Laruelle: Against the Digital (Posthumanities)
Alexander R. Galloway
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Laruelle is one of the first books in English to undertake in an extended critical survey of the work of the idiosyncratic French thinker François Laruelle, the promulgator of non-standard philosophy. Laruelle, who was born in 1937, has recently gained widespread recognition, and Alexander R. Galloway suggests that readers may benefit from colliding Laruelle’s concept of the One with its binary counterpart, the Zero, to explore more fully the relationship between philosophy and the digital.
In Laruelle, Galloway argues that the digital is a philosophical concept and not simply a technical one, employing a detailed analysis of Laruelle to build this case while referencing other thinkers in the French and Continental traditions, including Alain Badiou, Gilles Deleuze, Martin Heidegger, and Immanuel Kant. In order to explain clearly Laruelle’s concepts such as the philosophical decision and the principle of sufficient philosophy, Galloway lays a broad foundation with his discussions of “the One” as it has developed in continental philosophy, the standard model of philosophy, and how philosophers view “the digital.”
Digital machines dominate today’s world, while so-called digital thinking—that is, binary thinking such as presence and absence or self and world—is often synonymous with what it means to think at all. In examining Laruelle and digitality together, Galloway shows how Laruelle remains a profoundly non-digital thinker—perhaps the only non-digital thinker today—and engages in an extensive discussion on the interconnections between media, philosophy, and technology.
for “doing” philosophy (online or otherwise)—not so much these things as an exploration in which digitality and philosophy are addressed together, as two modal conditions, both in parallel as they diverge and differentiate, and also in series as they merge and intermediate. This exploration will, if it is successful, pay attention to the conceptual requirements of the digital and the analog, and the strictures and affordances they grant philosophy, without trying to reduce one to the other.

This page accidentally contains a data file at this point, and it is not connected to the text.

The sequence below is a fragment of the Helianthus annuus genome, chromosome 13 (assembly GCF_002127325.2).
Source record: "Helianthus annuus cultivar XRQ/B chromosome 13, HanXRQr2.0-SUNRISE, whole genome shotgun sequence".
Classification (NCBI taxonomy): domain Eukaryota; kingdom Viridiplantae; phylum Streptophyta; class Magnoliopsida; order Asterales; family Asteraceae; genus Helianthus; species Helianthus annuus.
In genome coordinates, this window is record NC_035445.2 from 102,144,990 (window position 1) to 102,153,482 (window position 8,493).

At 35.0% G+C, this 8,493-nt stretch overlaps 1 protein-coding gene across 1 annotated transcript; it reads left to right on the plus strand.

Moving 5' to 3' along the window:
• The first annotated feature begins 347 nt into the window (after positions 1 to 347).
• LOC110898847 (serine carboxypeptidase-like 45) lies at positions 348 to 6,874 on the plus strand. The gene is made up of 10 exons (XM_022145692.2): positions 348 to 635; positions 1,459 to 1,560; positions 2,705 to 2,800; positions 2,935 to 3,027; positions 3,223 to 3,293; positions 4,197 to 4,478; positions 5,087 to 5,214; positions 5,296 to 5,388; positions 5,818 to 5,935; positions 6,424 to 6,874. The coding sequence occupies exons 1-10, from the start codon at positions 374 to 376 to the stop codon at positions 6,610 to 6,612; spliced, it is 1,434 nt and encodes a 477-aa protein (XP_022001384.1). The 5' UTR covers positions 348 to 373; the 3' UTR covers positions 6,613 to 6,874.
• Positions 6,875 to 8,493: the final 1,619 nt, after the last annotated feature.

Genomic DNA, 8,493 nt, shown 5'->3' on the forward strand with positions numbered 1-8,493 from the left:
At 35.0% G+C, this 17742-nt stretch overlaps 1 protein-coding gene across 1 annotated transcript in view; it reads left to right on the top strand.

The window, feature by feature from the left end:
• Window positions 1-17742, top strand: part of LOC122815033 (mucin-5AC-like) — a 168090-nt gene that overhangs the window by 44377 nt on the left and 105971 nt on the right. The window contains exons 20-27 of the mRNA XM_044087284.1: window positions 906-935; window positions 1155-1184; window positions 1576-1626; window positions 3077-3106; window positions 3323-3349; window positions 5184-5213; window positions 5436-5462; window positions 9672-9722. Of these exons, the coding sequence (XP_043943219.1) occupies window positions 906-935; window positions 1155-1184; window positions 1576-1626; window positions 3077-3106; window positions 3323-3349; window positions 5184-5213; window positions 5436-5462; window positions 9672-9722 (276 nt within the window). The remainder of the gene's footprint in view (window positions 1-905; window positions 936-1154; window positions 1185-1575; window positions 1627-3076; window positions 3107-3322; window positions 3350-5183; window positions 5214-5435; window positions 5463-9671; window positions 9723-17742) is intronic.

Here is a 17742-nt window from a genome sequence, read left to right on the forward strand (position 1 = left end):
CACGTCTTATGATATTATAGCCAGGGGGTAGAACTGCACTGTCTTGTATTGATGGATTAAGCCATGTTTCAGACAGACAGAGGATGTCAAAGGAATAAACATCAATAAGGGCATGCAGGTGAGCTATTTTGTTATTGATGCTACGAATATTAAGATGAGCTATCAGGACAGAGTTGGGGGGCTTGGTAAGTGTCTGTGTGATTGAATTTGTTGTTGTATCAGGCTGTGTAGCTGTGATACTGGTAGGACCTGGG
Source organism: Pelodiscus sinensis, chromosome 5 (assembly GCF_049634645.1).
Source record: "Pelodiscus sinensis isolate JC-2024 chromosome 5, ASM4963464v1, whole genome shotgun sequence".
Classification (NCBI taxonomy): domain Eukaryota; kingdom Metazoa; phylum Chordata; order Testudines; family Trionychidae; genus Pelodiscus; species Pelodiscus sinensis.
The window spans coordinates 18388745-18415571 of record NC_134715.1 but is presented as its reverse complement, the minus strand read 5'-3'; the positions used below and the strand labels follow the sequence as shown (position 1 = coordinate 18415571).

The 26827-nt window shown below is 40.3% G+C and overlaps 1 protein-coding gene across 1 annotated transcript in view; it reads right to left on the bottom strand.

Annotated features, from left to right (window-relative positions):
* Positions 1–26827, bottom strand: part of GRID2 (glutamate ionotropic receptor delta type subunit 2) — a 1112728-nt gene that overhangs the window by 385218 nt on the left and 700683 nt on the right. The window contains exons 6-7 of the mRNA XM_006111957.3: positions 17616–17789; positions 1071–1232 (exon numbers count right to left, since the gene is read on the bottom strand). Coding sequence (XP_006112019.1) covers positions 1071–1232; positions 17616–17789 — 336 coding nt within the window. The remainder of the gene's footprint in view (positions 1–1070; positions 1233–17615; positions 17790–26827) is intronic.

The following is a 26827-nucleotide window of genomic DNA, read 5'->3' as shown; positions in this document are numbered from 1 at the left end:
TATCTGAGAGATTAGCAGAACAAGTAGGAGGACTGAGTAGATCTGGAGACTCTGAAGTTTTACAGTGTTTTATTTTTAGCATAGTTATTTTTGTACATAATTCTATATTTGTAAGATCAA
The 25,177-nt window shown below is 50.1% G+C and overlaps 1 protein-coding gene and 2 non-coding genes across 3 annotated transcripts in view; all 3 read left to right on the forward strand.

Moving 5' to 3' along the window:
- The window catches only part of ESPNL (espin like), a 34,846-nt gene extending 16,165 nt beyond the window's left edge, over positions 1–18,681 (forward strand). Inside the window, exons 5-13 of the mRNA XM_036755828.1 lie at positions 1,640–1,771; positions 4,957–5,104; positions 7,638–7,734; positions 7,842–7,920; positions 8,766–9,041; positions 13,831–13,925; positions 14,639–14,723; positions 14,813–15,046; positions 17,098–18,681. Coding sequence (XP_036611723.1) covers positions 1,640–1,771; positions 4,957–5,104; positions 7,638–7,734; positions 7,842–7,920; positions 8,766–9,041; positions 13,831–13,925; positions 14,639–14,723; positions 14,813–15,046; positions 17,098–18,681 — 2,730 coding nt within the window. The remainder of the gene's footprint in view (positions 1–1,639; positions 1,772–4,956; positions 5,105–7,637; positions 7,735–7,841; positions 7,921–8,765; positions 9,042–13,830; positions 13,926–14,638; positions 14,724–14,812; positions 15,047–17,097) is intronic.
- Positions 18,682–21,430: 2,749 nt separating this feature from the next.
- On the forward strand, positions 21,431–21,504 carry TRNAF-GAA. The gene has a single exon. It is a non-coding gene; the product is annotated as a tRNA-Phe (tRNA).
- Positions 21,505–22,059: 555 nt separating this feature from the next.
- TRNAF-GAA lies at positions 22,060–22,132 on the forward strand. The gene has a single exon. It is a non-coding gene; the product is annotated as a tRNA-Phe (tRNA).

his withdrawal from digitality, Laruelle is charting an exodus out of representation more generally. Thus, the true withdrawal from digitality will lead to immanence, not analogy. The ultimate withdrawal from digitality will lead to the generic. Galloway.indd 89 26/08/2014 5:06:13 PM This page intentionally left blank Pa r t I I Withdrawing from the Standard Model Galloway.indd 91 26/08/2014 5:06:13 PM Neil Spiller, Geo-Genesis-Mapping, 2008. Reproduced courtesy of the artist.
between the material base and the relative autonomy of the superstructural realm. But for Laruelle the “last instance” means precisely the opposite. It is not a bone tossed to the sociocultural sphere, but a trump card slammed down with definitive force. “In the last instance” does not mean that the one must pander to the world, including it in all its many deliberations. On the contrary, it means that the one remains ultimately “last,” oblivious in its position of causal determinacy. DLI,
measurement in common, are absolutely incommensurable with each other. In this way, use-value in Marx reveals a rudimentary theory of immanence, because objects are defined strictly by way of an identity with themselves, never forced to go outside themselves into the form of something else. The consummation of a use-value, in, for example, the eating of an apple, constitutes a “relation without relation”: I may eat the apple and have a “relation” to it as I chew it up and digest it, but its
dioptrics is on the side of the subject. Dioptrics is always a question of crafting a clear or real subjective experience. This is why the concept of dioptric illumination is so closely associated with the modern period, why we refer to “the Enlightenment”—which the French render with even less subtlety as les Lumières. But it is also why this same Galloway.indd 141 26/08/2014 5:06:17 PM 142 The Black Universe modern trajectory ends up at Kantianism, at romanticism, and eventually at